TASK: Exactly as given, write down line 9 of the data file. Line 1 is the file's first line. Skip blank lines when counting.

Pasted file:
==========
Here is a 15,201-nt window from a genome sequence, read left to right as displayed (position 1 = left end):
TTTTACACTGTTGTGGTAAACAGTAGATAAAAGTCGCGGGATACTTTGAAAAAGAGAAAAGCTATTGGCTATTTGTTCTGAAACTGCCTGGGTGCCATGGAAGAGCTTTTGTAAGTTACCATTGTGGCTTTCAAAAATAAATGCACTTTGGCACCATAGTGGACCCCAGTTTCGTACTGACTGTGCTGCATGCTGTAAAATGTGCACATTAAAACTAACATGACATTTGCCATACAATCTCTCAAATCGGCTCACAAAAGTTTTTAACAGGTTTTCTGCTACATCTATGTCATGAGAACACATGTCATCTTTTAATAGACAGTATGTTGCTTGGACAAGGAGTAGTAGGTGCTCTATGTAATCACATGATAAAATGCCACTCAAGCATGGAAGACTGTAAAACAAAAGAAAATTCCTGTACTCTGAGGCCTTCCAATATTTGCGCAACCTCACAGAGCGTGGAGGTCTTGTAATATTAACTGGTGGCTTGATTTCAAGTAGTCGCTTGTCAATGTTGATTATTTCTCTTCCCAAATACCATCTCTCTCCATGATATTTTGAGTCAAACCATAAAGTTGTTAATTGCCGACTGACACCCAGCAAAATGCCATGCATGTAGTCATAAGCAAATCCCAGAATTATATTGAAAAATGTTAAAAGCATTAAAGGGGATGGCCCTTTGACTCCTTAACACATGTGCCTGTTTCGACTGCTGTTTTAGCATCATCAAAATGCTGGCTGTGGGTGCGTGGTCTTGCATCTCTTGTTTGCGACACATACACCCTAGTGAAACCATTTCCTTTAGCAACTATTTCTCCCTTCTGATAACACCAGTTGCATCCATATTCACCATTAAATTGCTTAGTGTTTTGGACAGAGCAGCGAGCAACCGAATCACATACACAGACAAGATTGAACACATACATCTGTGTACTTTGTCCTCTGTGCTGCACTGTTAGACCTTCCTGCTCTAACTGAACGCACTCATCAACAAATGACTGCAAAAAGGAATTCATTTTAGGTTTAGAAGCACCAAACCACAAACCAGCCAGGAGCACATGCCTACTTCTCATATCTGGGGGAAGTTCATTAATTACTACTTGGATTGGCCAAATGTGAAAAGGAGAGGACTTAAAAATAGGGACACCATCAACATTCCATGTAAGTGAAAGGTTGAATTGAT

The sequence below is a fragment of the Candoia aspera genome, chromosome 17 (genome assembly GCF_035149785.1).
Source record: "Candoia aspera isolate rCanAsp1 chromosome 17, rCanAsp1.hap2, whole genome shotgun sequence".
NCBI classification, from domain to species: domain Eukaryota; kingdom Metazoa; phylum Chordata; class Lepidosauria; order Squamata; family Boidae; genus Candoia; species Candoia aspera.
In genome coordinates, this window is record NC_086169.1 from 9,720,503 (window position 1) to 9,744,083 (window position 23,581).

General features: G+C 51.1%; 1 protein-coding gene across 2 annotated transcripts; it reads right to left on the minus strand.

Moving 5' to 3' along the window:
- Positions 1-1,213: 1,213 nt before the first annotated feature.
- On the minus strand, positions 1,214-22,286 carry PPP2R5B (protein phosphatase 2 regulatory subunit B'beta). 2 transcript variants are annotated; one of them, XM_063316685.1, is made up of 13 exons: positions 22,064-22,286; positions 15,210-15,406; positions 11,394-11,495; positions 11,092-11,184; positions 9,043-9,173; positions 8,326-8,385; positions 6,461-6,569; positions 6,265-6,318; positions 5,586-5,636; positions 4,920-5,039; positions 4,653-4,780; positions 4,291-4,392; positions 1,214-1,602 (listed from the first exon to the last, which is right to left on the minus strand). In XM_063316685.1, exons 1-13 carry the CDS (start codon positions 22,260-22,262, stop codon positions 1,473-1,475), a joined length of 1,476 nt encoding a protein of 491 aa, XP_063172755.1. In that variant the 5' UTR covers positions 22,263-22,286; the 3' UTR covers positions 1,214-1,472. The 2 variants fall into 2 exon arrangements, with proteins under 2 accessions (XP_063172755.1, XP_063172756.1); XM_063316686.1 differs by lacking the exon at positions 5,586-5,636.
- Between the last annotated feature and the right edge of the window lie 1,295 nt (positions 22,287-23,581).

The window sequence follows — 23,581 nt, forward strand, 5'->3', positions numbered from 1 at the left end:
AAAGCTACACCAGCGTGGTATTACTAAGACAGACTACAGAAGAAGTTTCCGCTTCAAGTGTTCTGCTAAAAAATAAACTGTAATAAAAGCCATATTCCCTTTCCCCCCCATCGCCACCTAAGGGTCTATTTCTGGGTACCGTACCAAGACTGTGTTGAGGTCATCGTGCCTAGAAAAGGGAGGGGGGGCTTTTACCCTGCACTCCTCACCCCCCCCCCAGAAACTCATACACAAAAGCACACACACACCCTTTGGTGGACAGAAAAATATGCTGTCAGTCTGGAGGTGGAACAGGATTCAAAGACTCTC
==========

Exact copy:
- Positions 1-1,213: 1,213 nt before the first annotated feature.